Chef movie review: Saif Ali Khan’s food drama is a deliciously faithful adaptation of the Jon Favreau film

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aided by saif, padmapriya and svar's performances and menon's confident direction, chef merges family drama with food appreciation in a nearly seamless manner.

Chef, starring Saif Ali Khan, is the official remake of a 2014 Hollywood movie by the same name. The remake is directed by Raja Krishna Menon, who previously made Airlift with Akshay Kumar. The movie also stars Padmapriya (last seen in Bollywood in Chandan Arora’s Striker), Chandan Roy Sanyal, Sobhita Dhulipala, Milind Soman and Svar Kamble. Here’s our review of Chef…

What’s it about

From his childhood in Chandni Chowk, Roshan Kalra (saif ali khan) had a passion for food, so much that he ran away from home to follow up on it. Now in his forties, Roshan is an acclaimed chef in a New York restaurant with three Michelin stars. He is also a divorcee with a son Armaan aka Arry (Svar Kamble) who is staying with his ex-wife Radha (padmapriya) in Kochi.

Off-late, he has lost his innate passion for cooking, treating it more as a livelihood, and has become more aggressive in nature. As a display of his new-found aggression, Roshan punches a restaurant patron who was critical of his food. He lands in jail and later loses his job too. On his friend’s suggestion, he goes to Kerala to bond with his son. As he mends his relationship with Arry, it also gives him an opportunity to regain his passion for the art of cooking. How this reignited passion takes Roshan and his son on a life-changing cross-country trip from Kerala to Delhi is what the rest of the movie is all about.

What’s hot

First things first, for a change, Bollywood has made a more-than-decent remake of a Hollywood movie. But that said, it is not a frame to frame copy of Jon Favreau’s chef. While it borrows the central theme and the character frames, director Raja Krishna Menon has made sure that his adaptation stands apart from the original. And he does so, by focusing more on the central protagonist’s relationship with his son and ex-wife, rather than just cooking (which was more in focus in the original). Which actually works here, because we Indians are suckers for family dramas. Food does play a really important role here but it acts more of a binder than the main ingredient. Chef’s core strengths lie in those scenes when Roshan and Arry bond over food, with the former realising what he has been missing in his past life. As they develop their relationship over tomato chutney and rotizza, we also savour in their father-and-son bonding.

The scenic locales of Kerala add a refreshing flavour to the movie. Being a Mallu myself, I can see that Menon has done justice to his state with Chef that no Bollywood movie has attempted before. From union problems to delicious food made in toddy shops there, for the first time, a Hindi movie showed that Kerala is more than just coconut trees and backwaters (which are also there BTW). Special mention has to be given to the cinematography by Priya Seth.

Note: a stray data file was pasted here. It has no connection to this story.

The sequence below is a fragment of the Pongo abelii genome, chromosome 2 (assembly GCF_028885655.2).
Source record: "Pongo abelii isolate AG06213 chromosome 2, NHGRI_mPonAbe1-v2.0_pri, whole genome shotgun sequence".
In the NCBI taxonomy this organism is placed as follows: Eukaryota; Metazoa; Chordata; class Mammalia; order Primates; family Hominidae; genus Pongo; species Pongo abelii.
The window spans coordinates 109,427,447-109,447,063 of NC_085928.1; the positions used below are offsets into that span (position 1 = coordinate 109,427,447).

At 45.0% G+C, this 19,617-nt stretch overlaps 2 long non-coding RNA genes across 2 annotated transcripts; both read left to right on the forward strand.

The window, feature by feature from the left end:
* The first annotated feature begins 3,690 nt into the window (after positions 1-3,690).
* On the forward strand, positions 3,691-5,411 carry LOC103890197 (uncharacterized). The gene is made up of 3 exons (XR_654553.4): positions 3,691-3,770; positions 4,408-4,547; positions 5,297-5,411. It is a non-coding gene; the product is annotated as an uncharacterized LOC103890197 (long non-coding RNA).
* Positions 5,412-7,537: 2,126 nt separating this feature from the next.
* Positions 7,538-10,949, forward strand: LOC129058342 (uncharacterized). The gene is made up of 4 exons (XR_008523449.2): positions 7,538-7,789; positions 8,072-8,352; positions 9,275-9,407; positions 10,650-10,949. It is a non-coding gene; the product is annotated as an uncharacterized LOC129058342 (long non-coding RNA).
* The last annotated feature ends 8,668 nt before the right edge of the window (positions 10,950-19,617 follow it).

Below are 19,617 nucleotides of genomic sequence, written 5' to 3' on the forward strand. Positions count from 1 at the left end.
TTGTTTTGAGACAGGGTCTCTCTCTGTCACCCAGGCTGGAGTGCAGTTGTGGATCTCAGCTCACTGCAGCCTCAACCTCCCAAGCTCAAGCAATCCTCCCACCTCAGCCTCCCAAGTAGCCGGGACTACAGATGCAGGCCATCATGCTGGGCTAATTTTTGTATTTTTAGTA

Unlike the original movie, the humour in Chef is more understated though it wrings out a chuckle from you now and then. Don’t miss out on the Dil Chahta Hai reference in there. Speaking of the performances, Saif Ali Khan underplays himself which works for his character overall. Except for that tepid introduction scene, he is quite comfortable in his skin be it waltzing with his ex-wife or chopping onions in the kitchen. Malayalam actress Padmapriya is terrific as the confident single mom who takes no shit from men and has raised her son on her own. In his debut movie, Svar Kamble is quite decent. The ladies will be glad to see a strapping Milind Soman in a complete Mallu attire. In supporting roles, Chandan Roy Sanyal and Dinesh P Nair are affable.

What’s not

My huge grouse against Chef (though not enough to hate it) is that it should have had more food in it. Though Roshan talks a lot about the intricacies of cooking and the movie also shows him making food, it’s very restricted to the type of delicacies it has to display. A little more food would have made the movie more delicious.

Also Saif Ali Khan’s introductory scenes (including a song) suck big time. If you have watched the original, the reason why Jon Favreau loses his job (over his Twitter sparring with a food critic) is believable and funny. Here, Saif’s Dilli aggression feels forced making the scenes awkward. Thankfully the movie gains steam when he reaches Kerala. But even then the movie is not without hiccups. Saif’s sudden turnaround about having a mobile restaurant is a little hard to believe. And so is the weak climax (a fallacy it shares with the original movie). There are pacing issues too that may make you restless but they are soon forgotten when Saif returns to making food.

What to do

Chef is a really good adaptation of the Hollywood movie that does justice to its theme while adding its own flavours. Aided by Saif, Padmapriya and Svar’s performances and Menon’s confident direction, Chef merges family drama with food appreciation in a nearly seamless manner. Despite its hiccups, Chef is a breezy watch that will leave you with a desperate craving for food.

Rating:3.5 out of 5

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